It will be wired the same as the diagram above.  The board was purchased from China at a cost of $1.32.

By doing this I can use any 12V charger to recharge the drill battery and free up the iMax to do the more sophisticated battery conditioning and recovery.

Friday, 16 March 2018

LED Project Completed

Today was cool enough to work outside on the Isuzu.  I’d made up a lead for the LED and then tested the LED actually illuminated using my new 12V power supply (the pc power supply). 

After looking at the dash I decided to fit it on the air conditioning control panel.  It will be high enough to be obvious, but not so high as to be a distraction if driving in 4x4 at night (not that I plan to do that)

The LED specifications stated it had a 5mm barrel but I discovered it actually required a 6mm hole in the panel.  I secured the fitting with a small plastic cable tie and some glue.


All the wiring connections were then made using crimp connectors followed by a second test to ensure the LED illuminated.


The LED doesn’t illuminate when the Isuzu is in two wheel drive.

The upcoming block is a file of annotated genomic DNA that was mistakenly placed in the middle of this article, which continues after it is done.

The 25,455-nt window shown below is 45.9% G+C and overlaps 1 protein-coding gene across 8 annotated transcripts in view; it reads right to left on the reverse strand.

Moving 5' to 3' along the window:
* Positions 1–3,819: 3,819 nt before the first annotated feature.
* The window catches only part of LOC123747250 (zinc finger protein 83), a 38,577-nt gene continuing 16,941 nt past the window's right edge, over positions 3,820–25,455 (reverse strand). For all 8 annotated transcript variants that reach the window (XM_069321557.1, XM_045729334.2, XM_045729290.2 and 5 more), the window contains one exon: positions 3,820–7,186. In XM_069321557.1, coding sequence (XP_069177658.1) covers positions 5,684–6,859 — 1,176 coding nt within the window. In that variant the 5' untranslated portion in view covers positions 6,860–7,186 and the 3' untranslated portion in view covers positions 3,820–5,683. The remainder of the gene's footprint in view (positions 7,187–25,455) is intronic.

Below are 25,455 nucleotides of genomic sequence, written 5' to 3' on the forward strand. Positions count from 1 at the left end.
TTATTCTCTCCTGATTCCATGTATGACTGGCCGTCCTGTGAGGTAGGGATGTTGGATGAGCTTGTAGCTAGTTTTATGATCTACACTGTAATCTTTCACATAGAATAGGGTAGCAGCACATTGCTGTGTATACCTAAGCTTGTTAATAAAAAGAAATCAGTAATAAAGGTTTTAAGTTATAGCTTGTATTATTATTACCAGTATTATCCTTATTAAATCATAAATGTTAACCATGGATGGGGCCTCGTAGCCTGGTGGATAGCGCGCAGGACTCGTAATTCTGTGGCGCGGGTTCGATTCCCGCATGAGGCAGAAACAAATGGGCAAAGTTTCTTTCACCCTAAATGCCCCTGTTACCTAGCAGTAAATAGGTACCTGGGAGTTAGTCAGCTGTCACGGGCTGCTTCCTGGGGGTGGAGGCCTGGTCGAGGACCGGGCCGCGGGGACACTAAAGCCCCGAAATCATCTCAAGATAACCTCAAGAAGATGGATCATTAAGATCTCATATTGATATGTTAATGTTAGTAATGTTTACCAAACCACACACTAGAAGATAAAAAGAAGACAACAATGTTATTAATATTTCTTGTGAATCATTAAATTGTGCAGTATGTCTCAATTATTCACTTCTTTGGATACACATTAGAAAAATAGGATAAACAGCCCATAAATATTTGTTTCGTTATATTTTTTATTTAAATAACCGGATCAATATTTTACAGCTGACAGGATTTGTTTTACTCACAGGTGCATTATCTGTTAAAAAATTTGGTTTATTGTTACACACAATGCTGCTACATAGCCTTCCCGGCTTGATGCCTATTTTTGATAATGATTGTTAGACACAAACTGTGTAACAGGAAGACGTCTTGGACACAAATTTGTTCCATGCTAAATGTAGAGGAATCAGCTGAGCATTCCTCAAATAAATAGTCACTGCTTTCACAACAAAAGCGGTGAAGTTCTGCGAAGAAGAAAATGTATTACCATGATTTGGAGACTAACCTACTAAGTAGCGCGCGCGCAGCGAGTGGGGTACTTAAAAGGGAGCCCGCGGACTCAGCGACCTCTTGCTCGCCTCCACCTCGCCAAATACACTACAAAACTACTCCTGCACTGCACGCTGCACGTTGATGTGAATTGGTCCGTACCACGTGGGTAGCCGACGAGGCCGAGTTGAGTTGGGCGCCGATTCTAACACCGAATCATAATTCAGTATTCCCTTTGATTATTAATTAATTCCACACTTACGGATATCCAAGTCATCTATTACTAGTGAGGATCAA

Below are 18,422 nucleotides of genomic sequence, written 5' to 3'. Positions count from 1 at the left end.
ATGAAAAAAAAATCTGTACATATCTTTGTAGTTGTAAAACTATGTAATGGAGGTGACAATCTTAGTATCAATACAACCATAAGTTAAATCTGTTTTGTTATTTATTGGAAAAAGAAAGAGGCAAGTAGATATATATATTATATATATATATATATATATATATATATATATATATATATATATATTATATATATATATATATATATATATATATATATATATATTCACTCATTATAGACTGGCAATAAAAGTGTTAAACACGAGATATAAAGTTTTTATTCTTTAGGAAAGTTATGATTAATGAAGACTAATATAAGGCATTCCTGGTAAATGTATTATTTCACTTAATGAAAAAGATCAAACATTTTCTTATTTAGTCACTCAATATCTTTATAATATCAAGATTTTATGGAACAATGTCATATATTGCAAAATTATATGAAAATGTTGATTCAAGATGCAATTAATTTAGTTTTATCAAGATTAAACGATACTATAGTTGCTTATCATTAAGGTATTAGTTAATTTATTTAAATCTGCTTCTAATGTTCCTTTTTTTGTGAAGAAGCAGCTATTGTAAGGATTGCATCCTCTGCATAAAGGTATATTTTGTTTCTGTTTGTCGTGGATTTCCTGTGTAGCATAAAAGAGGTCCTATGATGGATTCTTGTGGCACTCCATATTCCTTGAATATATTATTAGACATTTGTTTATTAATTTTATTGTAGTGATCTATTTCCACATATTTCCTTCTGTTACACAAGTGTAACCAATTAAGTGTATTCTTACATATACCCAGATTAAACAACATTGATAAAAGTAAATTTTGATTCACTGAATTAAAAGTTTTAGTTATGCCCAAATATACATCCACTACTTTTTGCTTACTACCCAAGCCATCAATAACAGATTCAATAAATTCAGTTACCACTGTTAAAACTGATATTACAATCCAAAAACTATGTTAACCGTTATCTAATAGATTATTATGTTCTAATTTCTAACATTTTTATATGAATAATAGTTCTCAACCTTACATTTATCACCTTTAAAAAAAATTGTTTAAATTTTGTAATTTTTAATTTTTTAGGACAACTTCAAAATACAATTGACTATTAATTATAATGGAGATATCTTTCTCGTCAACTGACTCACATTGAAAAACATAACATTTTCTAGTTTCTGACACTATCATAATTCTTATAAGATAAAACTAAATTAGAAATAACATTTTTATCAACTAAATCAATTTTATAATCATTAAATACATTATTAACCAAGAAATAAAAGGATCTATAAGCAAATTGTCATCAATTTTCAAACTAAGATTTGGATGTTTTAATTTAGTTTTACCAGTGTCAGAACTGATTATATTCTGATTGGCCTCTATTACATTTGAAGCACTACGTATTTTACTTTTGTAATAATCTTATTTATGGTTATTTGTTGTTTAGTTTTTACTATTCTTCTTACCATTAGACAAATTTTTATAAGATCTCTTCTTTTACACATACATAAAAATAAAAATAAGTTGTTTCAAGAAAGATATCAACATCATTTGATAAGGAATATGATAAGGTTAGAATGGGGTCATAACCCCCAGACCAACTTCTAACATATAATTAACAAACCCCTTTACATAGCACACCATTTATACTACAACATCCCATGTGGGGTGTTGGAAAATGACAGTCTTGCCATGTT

Turn the knob to 4WD and we have light


Thursday, 15 March 2018

Sad Face

I’ve been wearing my sad face for the last two days.  One of the hard disk drives in the media server died without warning.  You might recall all the disk drives are software connected together to create one large disk with built in redundancy.  This is supposed to mean your data doesn’t get lost if one disk fails.  Well that didn’t happen…. Primarily because I omitted to configure the notification part of the system.  The consequence of this omission is the failed drive has to be replaced and I also have to rebuild the system after losing all the data.

On a more positive note today Postman Pat delivered two items I’d ordered from China.  The first is a large syringe and the second is a special battery charger/conditioner.